GUEST COLUMN: Dr. N Prabhudev
Bengaluru, Feb. 9: Bariatric surgery plays important role in the control and prevention of diabetes: weight loss following gastric bypass in obese non-diabetic patients decreases their likelihood of developing diabetes by 60 percent. Bariatric surgery ameliorates diabetes independently of weight loss, through mechanisms that remain unclear. Weight-loss surgery, also called bariatric surgery, can be done in minimally invasive ways via laparoscopy and can be used to treat Type 2 diabetes.
Can Bariatric surgery be used to treat Diabetes?
Weight-loss surgery can treat type 2 diabetes by managing the level of sugar in the blood. Diabetes is a disease that happens when blood sugar – blood glucose levels are too high. Glucose is able to get into cells because of a hormone called insulin. Insulin is made by the pancreas. If your body does not make insulin or make enough insulin, the glucose cannot get to your cells and so stays in the blood.
People who have obesity have 10 times the risk of developing the Diabetes. Foods that are high in fats and carbohydrates increases fatty acids in the blood and lipid build-up in the liver and muscles. This increases insulin resistance and inflammation. Over time, the pancreas stops making enough insulin.
Who is eligible for bariatric surgery to treat diabetes?
• If you have a BMI of 35 or more with type 2 diabetes and/or
• other illnesses related to excess weight, and have not been able to achieve normal fasting blood sugar of less than 125 mg/dl or HbA1c less than 7 percent,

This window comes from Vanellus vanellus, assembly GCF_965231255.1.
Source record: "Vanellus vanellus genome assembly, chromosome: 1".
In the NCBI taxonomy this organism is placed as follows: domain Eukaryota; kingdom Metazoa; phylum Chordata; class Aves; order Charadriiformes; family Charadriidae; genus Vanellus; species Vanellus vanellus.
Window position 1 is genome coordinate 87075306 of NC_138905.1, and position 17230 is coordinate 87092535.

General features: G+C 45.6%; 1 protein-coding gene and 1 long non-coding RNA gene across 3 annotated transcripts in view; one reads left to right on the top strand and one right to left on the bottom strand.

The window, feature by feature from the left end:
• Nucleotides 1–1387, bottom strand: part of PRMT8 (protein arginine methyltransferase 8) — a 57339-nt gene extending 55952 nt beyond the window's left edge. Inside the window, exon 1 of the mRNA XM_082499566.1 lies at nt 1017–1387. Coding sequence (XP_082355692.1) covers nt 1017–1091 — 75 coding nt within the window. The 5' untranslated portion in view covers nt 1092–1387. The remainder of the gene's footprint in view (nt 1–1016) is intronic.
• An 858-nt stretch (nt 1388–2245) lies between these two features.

• In some cases when diabetes is hard to manage, people may be eligible for bariatric surgery even if they have a BMI of less than 35.
Types of Bariatric surgery for treating Diabetes
Laparoscopic Roux-en-Y Gastric Bypass
This procedure involves creating a small stomach pouch. This reduces the amount of food you can eat. The intestine is connected to the new pouch and rerouted. The pouch is connected directly to the lower part of the small intestine. Food bypasses the lower stomach, the first part of the small intestine (duodenum) and some of the second part (jejunum). The changes created during gastric bypass cause changes in the way the gut and the pancreas interact. This affects diabetes management even before weight is lost. Patients generally can return to work within three to four weeks. Gastric bypass is a good surgical option in many patients.
Weight loss and sugar control
A majority of patients lose 50 to 80% of the excess weight during the 18 to 24 months after surgery. However, the effects on blood sugar are immediate (within days) after surgery. People who have this surgery can reduce or eliminate diabetes medications.
In particular, Roux-en-Y surgery is effective at diabetes management. About 33% of these patients do not need diabetes drugs after surgery. Within 2 years of surgery, a total of 85% of patients do not require medication. Their diabetes is in remission.
Complete resolution of diabetes is more common among people who have a form of diabetes that does not require medication and who have had diabetes less than five years. Resolution is also more common among people who have more weight loss after surgery. The benefits extend to high blood pressure and high cholesterol. These factors, which increase the risk of strokes and heart attacks, are also improved and/or resolved after surgery.
Long-term care will also include changes to lifestyle, and especially to diet and exercise. This is because it will be important to manage your weight loss and watch for any vitamin or mineral deficiencies. After surgery, you may work with a dietician.
There are risks with any surgery. Some of the more common risks of bariatric surgery are bleeding, bowel obstructions, malnutrition, dumping syndrome, hernia, and adhesions. Other risks include not losing enough weight or having the weight return.